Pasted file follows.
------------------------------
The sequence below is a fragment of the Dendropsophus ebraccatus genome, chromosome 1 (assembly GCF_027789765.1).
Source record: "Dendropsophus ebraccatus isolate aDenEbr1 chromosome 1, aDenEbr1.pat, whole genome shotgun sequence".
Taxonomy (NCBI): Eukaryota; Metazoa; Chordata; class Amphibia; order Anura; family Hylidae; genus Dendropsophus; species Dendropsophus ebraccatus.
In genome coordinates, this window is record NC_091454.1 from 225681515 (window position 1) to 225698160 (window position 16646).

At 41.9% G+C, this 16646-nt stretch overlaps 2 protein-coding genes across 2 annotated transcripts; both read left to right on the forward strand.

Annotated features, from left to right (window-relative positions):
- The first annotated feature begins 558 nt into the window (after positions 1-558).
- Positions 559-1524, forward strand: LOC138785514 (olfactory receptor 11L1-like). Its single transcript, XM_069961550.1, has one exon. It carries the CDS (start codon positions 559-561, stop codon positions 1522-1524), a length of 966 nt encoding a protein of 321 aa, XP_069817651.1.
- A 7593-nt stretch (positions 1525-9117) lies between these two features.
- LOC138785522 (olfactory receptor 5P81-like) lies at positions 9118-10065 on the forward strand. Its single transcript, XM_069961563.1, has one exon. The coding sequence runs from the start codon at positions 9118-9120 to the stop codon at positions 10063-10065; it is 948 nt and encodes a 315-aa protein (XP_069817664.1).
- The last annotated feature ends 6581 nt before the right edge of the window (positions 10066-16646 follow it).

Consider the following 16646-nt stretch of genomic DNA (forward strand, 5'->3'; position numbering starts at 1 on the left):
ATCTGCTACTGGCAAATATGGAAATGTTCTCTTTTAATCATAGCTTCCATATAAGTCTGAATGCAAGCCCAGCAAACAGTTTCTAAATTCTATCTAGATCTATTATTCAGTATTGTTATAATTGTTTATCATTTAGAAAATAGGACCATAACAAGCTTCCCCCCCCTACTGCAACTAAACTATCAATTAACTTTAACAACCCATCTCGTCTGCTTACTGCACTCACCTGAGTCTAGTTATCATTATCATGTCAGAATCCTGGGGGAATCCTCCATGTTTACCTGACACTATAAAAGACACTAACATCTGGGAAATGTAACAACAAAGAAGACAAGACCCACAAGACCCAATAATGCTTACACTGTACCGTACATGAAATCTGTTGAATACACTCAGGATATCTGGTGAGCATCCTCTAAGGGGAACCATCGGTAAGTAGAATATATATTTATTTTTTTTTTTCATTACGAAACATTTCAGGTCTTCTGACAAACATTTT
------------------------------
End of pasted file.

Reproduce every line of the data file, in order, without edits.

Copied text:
The sequence below is a fragment of the Dendropsophus ebraccatus genome, chromosome 1 (assembly GCF_027789765.1).
Source record: "Dendropsophus ebraccatus isolate aDenEbr1 chromosome 1, aDenEbr1.pat, whole genome shotgun sequence".
Taxonomy (NCBI): Eukaryota; Metazoa; Chordata; class Amphibia; order Anura; family Hylidae; genus Dendropsophus; species Dendropsophus ebraccatus.
In genome coordinates, this window is record NC_091454.1 from 225681515 (window position 1) to 225698160 (window position 16646).

At 41.9% G+C, this 16646-nt stretch overlaps 2 protein-coding genes across 2 annotated transcripts; both read left to right on the forward strand.

Annotated features, from left to right (window-relative positions):
- The first annotated feature begins 558 nt into the window (after positions 1-558).
- Positions 559-1524, forward strand: LOC138785514 (olfactory receptor 11L1-like). Its single transcript, XM_069961550.1, has one exon. It carries the CDS (start codon positions 559-561, stop codon positions 1522-1524), a length of 966 nt encoding a protein of 321 aa, XP_069817651.1.
- A 7593-nt stretch (positions 1525-9117) lies between these two features.
- LOC138785522 (olfactory receptor 5P81-like) lies at positions 9118-10065 on the forward strand. Its single transcript, XM_069961563.1, has one exon. The coding sequence runs from the start codon at positions 9118-9120 to the stop codon at positions 10063-10065; it is 948 nt and encodes a 315-aa protein (XP_069817664.1).
- The last annotated feature ends 6581 nt before the right edge of the window (positions 10066-16646 follow it).

Consider the following 16646-nt stretch of genomic DNA (forward strand, 5'->3'; position numbering starts at 1 on the left):
ATCTGCTACTGGCAAATATGGAAATGTTCTCTTTTAATCATAGCTTCCATATAAGTCTGAATGCAAGCCCAGCAAACAGTTTCTAAATTCTATCTAGATCTATTATTCAGTATTGTTATAATTGTTTATCATTTAGAAAATAGGACCATAACAAGCTTCCCCCCCCTACTGCAACTAAACTATCAATTAACTTTAACAACCCATCTCGTCTGCTTACTGCACTCACCTGAGTCTAGTTATCATTATCATGTCAGAATCCTGGGGGAATCCTCCATGTTTACCTGACACTATAAAAGACACTAACATCTGGGAAATGTAACAACAAAGAAGACAAGACCCACAAGACCCAATAATGCTTACACTGTACCGTACATGAAATCTGTTGAATACACTCAGGATATCTGGTGAGCATCCTCTAAGGGGAACCATCGGTAAGTAGAATATATATTTATTTTTTTTTTTCATTACGAAACATTTCAGGTCTTCTGACAAACATTTT